History of the Wallingford Center
"Wallingford has a distinct family feel with its tree-lined streets, grand homes more than 100 years old, cozy 1920s bungalows and a lively commercial district along North 45th Street. When Wallingford was platted in the 1880s, the area was mainly cranberry marshes and muck. In the early 1900s industry arrived, and today the neighborhood still boasts a lively marine industry"
With the new population growth the Interlake Elementary School was built in 1904 in the Wallingford neighborhood. In the 70's with changing demographics, the school was closed, and sat vacant for many years.
Eventually a local developer, Lorig Associates, which leases the building from the Seattle School district, took on the project of renovating the old school building. The architects given the assignment to convert Interlake Elementary school into a mixed use facility were Tonkin Hoyne Lokan Architecture.
The end result, is a building with 24 studio apartments on the top floor, and two floors of retail, services and restaurants.
The Wallingford Animal Storm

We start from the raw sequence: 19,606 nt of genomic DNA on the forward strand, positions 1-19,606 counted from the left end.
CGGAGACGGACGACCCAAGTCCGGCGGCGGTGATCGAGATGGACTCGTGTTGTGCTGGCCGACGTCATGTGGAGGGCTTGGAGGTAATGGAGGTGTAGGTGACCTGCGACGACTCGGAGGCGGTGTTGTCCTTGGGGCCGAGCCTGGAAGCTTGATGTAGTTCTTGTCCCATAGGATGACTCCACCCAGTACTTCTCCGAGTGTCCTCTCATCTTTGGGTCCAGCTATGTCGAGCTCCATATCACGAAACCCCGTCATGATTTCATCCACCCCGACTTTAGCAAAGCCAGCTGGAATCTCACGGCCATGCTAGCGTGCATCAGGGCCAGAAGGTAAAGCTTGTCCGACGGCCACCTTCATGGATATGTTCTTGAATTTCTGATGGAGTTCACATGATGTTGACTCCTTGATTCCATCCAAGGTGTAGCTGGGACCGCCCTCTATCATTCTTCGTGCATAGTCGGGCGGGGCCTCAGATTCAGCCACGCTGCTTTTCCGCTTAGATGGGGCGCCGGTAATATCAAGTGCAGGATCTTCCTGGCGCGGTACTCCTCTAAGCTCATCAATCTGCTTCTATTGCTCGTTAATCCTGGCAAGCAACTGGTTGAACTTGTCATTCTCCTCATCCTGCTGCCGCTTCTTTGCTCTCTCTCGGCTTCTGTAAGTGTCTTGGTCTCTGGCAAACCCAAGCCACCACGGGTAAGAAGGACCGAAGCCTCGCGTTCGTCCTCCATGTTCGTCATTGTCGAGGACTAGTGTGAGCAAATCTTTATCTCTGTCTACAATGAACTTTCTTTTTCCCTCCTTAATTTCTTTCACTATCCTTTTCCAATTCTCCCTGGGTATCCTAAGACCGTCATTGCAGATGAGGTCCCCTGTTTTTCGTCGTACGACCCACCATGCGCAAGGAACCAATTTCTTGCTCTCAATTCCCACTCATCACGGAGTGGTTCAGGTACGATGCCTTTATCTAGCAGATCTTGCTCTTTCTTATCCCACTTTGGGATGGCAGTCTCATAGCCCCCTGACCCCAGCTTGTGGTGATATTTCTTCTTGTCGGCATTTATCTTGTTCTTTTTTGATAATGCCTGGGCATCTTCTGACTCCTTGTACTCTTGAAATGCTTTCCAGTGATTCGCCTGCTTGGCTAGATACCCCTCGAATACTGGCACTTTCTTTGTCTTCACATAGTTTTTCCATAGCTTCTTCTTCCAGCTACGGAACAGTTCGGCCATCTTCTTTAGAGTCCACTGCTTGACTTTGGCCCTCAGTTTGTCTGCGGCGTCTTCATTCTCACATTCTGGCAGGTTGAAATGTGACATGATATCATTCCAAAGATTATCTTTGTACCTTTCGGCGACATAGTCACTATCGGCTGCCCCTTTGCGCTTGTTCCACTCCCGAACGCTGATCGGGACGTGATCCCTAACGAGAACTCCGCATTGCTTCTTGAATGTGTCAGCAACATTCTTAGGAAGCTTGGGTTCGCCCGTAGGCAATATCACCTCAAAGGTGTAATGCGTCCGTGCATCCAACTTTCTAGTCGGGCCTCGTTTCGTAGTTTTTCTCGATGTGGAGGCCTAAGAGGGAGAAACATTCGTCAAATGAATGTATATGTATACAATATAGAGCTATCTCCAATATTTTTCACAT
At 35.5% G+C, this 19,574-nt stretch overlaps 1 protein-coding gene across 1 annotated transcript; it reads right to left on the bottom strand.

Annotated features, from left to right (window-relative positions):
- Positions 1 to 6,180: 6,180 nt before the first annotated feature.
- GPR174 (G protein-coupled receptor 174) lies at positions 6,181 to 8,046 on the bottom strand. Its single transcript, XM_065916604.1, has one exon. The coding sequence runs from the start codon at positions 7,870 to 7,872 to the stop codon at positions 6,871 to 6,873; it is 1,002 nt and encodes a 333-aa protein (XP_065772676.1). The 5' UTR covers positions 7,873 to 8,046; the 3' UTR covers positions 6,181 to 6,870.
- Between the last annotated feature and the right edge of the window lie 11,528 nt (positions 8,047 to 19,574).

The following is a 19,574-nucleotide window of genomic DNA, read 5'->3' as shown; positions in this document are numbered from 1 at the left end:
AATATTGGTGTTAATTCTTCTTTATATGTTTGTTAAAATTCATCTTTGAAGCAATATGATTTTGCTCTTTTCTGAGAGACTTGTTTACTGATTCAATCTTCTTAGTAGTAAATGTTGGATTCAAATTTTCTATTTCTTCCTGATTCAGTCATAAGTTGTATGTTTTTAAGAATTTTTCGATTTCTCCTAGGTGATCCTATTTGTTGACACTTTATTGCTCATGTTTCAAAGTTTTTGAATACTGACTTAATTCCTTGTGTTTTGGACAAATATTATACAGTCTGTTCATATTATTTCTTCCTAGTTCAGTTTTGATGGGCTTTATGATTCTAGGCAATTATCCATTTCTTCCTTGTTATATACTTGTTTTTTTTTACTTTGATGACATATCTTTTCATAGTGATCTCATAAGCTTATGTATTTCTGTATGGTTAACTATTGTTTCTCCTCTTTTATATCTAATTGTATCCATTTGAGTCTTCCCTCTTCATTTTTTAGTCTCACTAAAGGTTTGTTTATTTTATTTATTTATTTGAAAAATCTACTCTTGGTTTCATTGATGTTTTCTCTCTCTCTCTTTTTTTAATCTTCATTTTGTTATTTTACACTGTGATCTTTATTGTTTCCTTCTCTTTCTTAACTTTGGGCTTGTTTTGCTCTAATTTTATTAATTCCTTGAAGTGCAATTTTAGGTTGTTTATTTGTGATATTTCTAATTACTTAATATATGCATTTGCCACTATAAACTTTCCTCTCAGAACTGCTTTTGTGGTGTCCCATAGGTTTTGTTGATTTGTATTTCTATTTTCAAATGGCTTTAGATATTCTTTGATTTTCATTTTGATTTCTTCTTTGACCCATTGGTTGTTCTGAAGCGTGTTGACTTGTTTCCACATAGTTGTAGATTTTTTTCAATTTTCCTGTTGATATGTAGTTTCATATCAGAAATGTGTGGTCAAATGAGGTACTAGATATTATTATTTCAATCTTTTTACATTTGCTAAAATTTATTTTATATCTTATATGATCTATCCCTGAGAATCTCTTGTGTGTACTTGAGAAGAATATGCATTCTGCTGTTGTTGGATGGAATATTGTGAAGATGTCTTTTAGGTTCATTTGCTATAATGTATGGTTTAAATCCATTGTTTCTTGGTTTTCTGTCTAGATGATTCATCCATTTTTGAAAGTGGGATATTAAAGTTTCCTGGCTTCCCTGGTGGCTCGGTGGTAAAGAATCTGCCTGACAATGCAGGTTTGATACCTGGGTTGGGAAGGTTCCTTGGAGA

The sculpture was made by Artist Ronald Petty and was commissioned on July 27th, 1985. The sculpture depicts the wildlife that lives in and around the Wallingford neighborhood. A bronze plaque on the north west corner of the Wallingford Center is dedicated to the artist, and the donors that made this project come to life.
Wallingford Center was a pioneering effort of the City of Seattle and the Seattle School District to adaptively re-use the original Interlake Public School a Seattle Historic Landmark listed on the National Register of Historic Places. The three-story, wood-framed structure in the heart of the Wallingford commercial district is a private development converting the 53,000 square foot former elementary school into a mixed-use complex.